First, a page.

You can obviously go round with a clipboard round 4,000 homes as our action group did to corroborate this. That is their belief, it wasn't mine until that Monday night, I told people it wasn't the case that they should put their faith in the system - but this is ironic as it was my own faith that was somewhat shaken on Monday night. This is my personal belief, I am not a planning expert, a legal expert or a politician, I am just a person who has great affection for the village I grew up in and have chosen to come back to in order to raise my kids.

So I guess I would prefer a different version of democracy - one where politicians made it clear what their stance was on key issues that couldn't be manipulated or twisted in any way and held accountable to keep them. This would filter all the way down to local issues where referendums could be held on contentious issues giving the vote to the majority and would remain apolitical. In the future i would like to see local councillors operate on an independent basis with more emphasis on supporting local issues and improving communications skills. This would mean I could go back to my relatively obscure life and have more time to support my family.

I hope that clarifies my position, I only wonder why you feel entitled to ask me for clarification when you remain anonymous.
Dear Ozpat, I am in the unfortunate position where I envy you for your beliefs. I wish I still believed in the democratic process. Many local residents, Nimbys as you persist in calling us all around the country feel this way - not just in our village. Can you answer why the majority of the people (that I have taken a lot of time and effort to engage with) believe that the whole thing was a 'done deal' - I quote many people on this, too numerous to mention, - I don't think that I am exaggerating when I say that the average village citizen has no faith in the system and that is a fact and that is a sorry state of affairs. You can obviously go round with a clipboard round 4,000 homes as our action group did to corroborate this. That is their belief, it wasn't mine until that Monday night, I told people it wasn't the case that they should put their faith in the system - but this is ironic as it was my own faith that was somewhat shaken on Monday night. This is my personal belief, I am not a planning expert, a legal expert or a politician, I am just a person who has great affection for the village I grew up in and have chosen to come back to in order to raise my kids. So I guess I would prefer a different version of democracy - one where politicians made it clear what their stance was on key issues that couldn't be manipulated or twisted in any way and held accountable to keep them. This would filter all the way down to local issues where referendums could be held on contentious issues giving the vote to the majority and would remain apolitical. In the future i would like to see local councillors operate on an independent basis with more emphasis on supporting local issues and improving communications skills. This would mean I could go back to my relatively obscure life and have more time to support my family. I hope that clarifies my position, I only wonder why you feel entitled to ask me for clarification when you remain anonymous. frandroid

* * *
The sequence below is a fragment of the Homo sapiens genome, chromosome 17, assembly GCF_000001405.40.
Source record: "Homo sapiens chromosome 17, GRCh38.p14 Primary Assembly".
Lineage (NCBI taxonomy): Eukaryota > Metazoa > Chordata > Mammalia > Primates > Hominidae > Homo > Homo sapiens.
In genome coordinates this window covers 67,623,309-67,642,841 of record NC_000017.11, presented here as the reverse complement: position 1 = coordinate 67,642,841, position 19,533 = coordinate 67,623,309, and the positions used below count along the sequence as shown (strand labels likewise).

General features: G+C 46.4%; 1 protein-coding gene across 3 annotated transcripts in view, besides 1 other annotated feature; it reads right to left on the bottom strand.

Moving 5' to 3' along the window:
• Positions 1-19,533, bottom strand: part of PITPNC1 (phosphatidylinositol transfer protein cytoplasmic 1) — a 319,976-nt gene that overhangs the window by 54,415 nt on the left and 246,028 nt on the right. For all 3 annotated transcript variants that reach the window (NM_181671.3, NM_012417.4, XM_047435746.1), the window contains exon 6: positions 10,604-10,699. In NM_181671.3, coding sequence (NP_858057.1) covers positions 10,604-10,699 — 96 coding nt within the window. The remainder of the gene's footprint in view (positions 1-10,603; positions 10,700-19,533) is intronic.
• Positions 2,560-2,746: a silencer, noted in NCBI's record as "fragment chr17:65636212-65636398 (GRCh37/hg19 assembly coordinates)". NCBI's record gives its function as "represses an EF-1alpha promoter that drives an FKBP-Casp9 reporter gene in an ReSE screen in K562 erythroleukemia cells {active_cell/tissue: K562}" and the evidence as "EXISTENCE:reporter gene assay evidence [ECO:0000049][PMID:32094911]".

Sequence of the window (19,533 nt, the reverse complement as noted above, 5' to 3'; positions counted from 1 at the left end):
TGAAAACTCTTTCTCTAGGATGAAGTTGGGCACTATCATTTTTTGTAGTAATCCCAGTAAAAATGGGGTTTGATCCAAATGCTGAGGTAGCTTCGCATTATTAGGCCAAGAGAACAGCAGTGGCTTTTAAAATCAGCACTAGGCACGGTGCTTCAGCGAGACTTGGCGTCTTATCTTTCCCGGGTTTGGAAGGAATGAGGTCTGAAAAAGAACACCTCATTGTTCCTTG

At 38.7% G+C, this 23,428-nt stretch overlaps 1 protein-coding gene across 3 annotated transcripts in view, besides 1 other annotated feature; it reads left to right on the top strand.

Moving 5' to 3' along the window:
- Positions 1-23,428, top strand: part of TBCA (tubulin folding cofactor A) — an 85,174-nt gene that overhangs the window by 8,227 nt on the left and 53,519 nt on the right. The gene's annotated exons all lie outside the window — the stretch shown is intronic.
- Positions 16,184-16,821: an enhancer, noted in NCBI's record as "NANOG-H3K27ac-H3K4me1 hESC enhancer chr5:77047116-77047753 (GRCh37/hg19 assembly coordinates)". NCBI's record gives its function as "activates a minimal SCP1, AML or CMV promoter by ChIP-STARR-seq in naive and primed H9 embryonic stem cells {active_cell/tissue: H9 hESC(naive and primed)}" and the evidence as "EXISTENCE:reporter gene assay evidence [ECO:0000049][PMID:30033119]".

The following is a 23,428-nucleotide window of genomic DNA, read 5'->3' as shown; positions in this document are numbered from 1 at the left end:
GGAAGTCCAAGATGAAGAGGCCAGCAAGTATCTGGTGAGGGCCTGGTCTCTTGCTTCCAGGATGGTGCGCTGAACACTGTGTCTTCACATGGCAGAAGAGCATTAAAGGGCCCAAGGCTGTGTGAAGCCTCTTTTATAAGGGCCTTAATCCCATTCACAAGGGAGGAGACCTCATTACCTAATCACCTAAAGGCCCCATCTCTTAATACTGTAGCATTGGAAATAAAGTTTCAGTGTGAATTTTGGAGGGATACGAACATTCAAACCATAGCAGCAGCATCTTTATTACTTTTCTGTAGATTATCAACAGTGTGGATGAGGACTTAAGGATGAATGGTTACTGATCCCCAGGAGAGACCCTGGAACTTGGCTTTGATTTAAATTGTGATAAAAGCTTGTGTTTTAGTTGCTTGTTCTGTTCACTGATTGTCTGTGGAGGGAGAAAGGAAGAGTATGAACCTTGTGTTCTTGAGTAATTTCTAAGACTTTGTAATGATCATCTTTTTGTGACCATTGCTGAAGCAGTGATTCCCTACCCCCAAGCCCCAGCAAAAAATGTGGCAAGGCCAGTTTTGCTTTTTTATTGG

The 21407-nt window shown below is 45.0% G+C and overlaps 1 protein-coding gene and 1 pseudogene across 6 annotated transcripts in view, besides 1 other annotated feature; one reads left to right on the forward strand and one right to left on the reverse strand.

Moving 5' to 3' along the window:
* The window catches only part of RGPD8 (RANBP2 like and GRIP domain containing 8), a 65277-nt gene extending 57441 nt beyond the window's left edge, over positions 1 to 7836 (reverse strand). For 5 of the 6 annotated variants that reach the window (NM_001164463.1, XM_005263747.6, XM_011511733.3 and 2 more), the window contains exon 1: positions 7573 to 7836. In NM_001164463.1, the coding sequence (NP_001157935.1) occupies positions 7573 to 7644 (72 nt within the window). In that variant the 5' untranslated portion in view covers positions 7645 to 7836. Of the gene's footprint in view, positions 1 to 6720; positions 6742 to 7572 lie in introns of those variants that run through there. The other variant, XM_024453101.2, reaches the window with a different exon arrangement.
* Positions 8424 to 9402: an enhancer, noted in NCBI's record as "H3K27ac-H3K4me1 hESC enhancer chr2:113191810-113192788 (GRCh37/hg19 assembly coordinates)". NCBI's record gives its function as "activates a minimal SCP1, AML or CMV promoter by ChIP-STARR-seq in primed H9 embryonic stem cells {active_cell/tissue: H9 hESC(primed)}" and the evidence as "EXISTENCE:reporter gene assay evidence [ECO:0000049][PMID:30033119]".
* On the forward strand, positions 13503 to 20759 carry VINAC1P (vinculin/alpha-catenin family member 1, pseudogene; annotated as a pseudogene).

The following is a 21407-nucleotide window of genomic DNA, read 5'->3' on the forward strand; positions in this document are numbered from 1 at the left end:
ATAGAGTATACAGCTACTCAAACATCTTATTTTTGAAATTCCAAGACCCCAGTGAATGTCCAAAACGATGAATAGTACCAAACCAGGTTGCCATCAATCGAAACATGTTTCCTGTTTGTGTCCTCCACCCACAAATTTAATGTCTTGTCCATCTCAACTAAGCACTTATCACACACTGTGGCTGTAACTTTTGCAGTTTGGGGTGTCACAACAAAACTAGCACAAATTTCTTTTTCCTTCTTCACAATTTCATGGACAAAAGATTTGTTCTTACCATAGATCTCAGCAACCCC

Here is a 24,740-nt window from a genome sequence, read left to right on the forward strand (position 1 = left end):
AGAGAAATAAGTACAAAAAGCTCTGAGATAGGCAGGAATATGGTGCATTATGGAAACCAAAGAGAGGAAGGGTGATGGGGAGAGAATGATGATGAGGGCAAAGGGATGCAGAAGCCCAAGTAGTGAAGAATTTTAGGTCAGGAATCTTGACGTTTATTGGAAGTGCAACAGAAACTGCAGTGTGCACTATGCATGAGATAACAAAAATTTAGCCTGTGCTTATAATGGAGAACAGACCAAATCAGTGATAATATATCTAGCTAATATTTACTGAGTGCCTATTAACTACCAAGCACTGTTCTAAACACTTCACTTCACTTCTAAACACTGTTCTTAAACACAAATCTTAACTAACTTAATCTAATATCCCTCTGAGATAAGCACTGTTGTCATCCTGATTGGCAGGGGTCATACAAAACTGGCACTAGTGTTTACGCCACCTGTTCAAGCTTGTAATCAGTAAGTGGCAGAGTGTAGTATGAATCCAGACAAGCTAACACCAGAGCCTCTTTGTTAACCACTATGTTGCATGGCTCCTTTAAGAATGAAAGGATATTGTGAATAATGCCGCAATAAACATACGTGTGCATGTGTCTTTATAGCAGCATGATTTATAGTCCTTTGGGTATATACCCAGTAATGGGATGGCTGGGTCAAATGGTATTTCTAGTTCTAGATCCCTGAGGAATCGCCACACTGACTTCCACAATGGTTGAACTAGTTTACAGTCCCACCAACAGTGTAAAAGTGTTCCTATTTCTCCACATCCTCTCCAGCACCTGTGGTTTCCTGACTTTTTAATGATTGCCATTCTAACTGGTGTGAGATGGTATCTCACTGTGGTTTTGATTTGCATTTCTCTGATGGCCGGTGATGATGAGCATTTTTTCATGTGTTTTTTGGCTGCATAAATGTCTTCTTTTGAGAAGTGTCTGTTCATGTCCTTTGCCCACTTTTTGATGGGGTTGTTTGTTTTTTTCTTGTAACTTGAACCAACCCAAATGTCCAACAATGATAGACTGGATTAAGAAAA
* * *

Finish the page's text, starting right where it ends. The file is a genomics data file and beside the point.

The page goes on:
• Score: 0

8:46am Fri 18 Jan 13

The Villan says...

Here we go again.......

In the blue corner we have Frandroid, passionate about her village and sponsored by the residents.....

In the red corner we have Ozpat, plays the devil's advocate and sponsored by Foster's ........

DING! DING! round 5?
Here we go again....... In the blue corner we have Frandroid, passionate about her village and sponsored by the residents..... In the red corner we have Ozpat, plays the devil's advocate and sponsored by Foster's ........ DING! DING! round 5? The Villan
  • Score: 0

12:20pm Fri 18 Jan 13

Respectable says...

WHY is this development constantly referred to as "Controversial"... ?
It's not controversial when compared to developments everywhere else.
It's just "Unpopular" with the existing residents.
As with all developments there will be supporters and protesters, landowners will make some money and guess what.... So will the House Builders. That's what drives our economy isn't it ?
WHY is this development constantly referred to as "Controversial"... ? It's not controversial when compared to developments everywhere else. It's just "Unpopular" with the existing residents. As with all developments there will be supporters and protesters, landowners will make some money and guess what.... So will the House Builders. That's what drives our economy isn't it ? Respectable
  • Score: 0

10:36pm Fri 18 Jan 13

ozpat says...

That is absolutely right Respectable! Controversy, no I don't think so, just a collection of likeminded individuals hell bent on maintaining their socioeconomic status by hiding behind "environmental issues" dreamt up out of shear desperation to maintain their status quo. I draw your attention to the fact that since the planning decision went in favour of the build how the protestors have turned against the decision by stating the whole process was unfair, democratic process not being good enough, and the focus on "Hell Island"